LOS ANGELES--(BUSINESS WIRE)--The courtyard at Metropolitan Water District’s headquarters building in downtown Los Angeles was formally named today in honor of John V. “Jack” Foley, an admired Orange County water leader who served two separate terms as the agency’s chairman of the board of directors.
Colleagues, friends and family gathered this morning in a poignant and fitting tribute to honor and recognize Foley’s achievements and legacy, as Metropolitan unveiled a bronze plaque dedicating the Col. John V. “Jack” Foley Courtyard. Foley, the 17th board chairman in Metropolitan’s 86-year history and retired U.S. Army colonel, passed away last March.
“I know Jack would be deeply honored to have this beautiful courtyard at Metropolitan’s headquarters named after him,” said his wife, Mary Jane Foley.
“Jack truly believed in the mission of Metropolitan. One of his greatest joys was serving as your chairman and helping to ensure a reliable water supply for Southern California. He admired his many fellow directors and had the greatest respect for the staff and this institution,” she added.
Metropolitan General Manager Jeffrey Kightlinger called Foley “a throwback to the leaders of past generations.”
“He embodied equal doses of intellect, character, vision, humility, integrity and a fair sprinkling of humor,” Kightlinger said. “Jack was inspirational and charming. As a testament to his leadership, we miss him more as a man than as a leader.”
Metropolitan Chairman Randy Record, who followed Foley as the district’s board leader, said he regarded Foley as his gauge for how to lead an organization.
“I can only hope to echo the respect he showed for his fellow directors and the agency he represented and the tremendous integrity he displayed,” Record said. “Jack’s wonderful sense of humor also was part of almost everything he did, which I believe was essential in his many accomplishments.”
Foley was serving his second term as Metropolitan’s chairman at the time of his death. He previously presided as chairman from December 1993 through 1998. One of the longest tenured Metropolitan directors, he represented the Municipal Water District of Orange County since August 1989.
He was first elected chairman following the 1987-92 drought, which in 1991 initiated shortages and rationing throughout the Southland for the first time in district history. Under Foley’s leadership following that drought, Metropolitan’s board initiated a public process that culminated with the 1996 adoption of Metropolitan’s Integrated Resources Plan, a model long-term water strategy that expanded the district supply portfolio beyond water imports, to embrace conservation, recycling, increased storage, groundwater cleanup and other local resources.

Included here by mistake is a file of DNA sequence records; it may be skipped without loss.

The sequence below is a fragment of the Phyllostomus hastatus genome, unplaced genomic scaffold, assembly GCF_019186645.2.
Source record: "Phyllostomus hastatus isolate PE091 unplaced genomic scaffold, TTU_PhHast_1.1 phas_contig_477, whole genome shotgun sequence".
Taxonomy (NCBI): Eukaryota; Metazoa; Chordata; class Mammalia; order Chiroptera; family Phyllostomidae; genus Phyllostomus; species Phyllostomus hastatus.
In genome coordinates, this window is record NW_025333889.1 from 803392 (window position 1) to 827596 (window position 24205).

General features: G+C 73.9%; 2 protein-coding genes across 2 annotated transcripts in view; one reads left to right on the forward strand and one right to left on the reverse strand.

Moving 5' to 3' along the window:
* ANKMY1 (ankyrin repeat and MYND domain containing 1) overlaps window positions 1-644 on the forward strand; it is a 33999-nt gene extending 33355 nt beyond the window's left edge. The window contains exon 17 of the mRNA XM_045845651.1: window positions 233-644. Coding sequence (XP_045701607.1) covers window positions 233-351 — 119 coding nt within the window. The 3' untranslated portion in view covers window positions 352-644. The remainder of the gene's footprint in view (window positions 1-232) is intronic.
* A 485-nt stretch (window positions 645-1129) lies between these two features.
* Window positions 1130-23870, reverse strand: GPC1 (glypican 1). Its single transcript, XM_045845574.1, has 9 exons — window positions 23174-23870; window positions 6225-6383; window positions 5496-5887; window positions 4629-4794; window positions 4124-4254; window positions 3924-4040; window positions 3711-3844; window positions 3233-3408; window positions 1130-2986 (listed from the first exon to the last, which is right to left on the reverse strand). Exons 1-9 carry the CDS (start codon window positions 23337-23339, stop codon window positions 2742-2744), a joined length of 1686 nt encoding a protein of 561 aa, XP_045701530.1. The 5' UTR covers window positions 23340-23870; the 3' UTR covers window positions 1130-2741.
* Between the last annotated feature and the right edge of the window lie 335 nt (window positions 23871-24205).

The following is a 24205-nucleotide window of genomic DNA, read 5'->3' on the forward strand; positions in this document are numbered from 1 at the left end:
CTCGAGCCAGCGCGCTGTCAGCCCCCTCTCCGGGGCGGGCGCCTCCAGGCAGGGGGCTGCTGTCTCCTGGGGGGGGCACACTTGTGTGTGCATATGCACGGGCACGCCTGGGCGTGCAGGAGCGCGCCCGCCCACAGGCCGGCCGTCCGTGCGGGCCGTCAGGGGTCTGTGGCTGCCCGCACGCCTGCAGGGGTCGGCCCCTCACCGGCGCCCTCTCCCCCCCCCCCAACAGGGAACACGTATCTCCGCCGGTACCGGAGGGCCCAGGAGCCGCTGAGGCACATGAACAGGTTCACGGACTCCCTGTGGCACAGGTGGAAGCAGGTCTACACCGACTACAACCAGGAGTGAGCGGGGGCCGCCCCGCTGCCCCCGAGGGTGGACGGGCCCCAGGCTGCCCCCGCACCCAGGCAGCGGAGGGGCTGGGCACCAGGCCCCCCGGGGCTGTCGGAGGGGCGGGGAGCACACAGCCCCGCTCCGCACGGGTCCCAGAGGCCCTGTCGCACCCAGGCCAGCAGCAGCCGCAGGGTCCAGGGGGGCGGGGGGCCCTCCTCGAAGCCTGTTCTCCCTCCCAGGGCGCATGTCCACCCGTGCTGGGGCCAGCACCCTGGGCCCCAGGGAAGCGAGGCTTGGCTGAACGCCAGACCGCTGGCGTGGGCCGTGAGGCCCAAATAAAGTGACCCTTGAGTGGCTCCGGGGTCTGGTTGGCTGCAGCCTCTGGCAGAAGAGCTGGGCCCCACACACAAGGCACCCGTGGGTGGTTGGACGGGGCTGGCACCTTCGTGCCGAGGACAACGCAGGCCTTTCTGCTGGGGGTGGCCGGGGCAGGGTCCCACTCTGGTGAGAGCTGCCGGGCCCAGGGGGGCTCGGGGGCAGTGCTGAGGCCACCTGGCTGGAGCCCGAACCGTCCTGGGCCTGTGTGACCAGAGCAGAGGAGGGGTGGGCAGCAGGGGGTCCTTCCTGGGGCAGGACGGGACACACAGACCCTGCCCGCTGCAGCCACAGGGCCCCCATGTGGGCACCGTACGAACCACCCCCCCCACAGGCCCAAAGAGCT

The investment in storage was highlighted in 1995, during Foley’s first term as chairman, when the district began construction of Diamond Valley Lake in southwest Riverside County, the largest reservoir in Southern California. The importance of storage was evident in Foley’s second turn as chairman. Despite current unprecedented drought conditions, Metropolitan is meeting all regional imported water demands in 2014 by tapping its stored reserves.
Foley retired as general manager of the Moulton Niguel Water District, serving all or part of five cities in south Orange County, in 2008. He previously served as general manager of the Aliso Water Management Agency, from 1976 to 1979.
During his Metropolitan tenure, Foley represented the district on the Colorado River Board of California. He was a member of the American Society of Civil Engineers. He also was past president of the Los Angeles Chapter of the Society of American Military Engineers.
A U.S. Army veteran of two wars, Foley’s last military assignment was as district engineer in five southwestern states for the U.S. Army Corps of Engineers until his retirement in 1976. Earlier, he commanded a company during the Korean War and a battalion in Thailand during the Vietnam conflict. He also served in the office of the chief of staff and as chief of public affairs for the Army chief of engineers in Washington, D.C.
The Metropolitan Water District of Southern California is a cooperative of 26 cities and water agencies serving nearly 19 million people in six counties. The district imports water from the Colorado River and Northern California to supplement local supplies, and helps its members to develop increased water conservation, recycling, storage and other resource-management programs.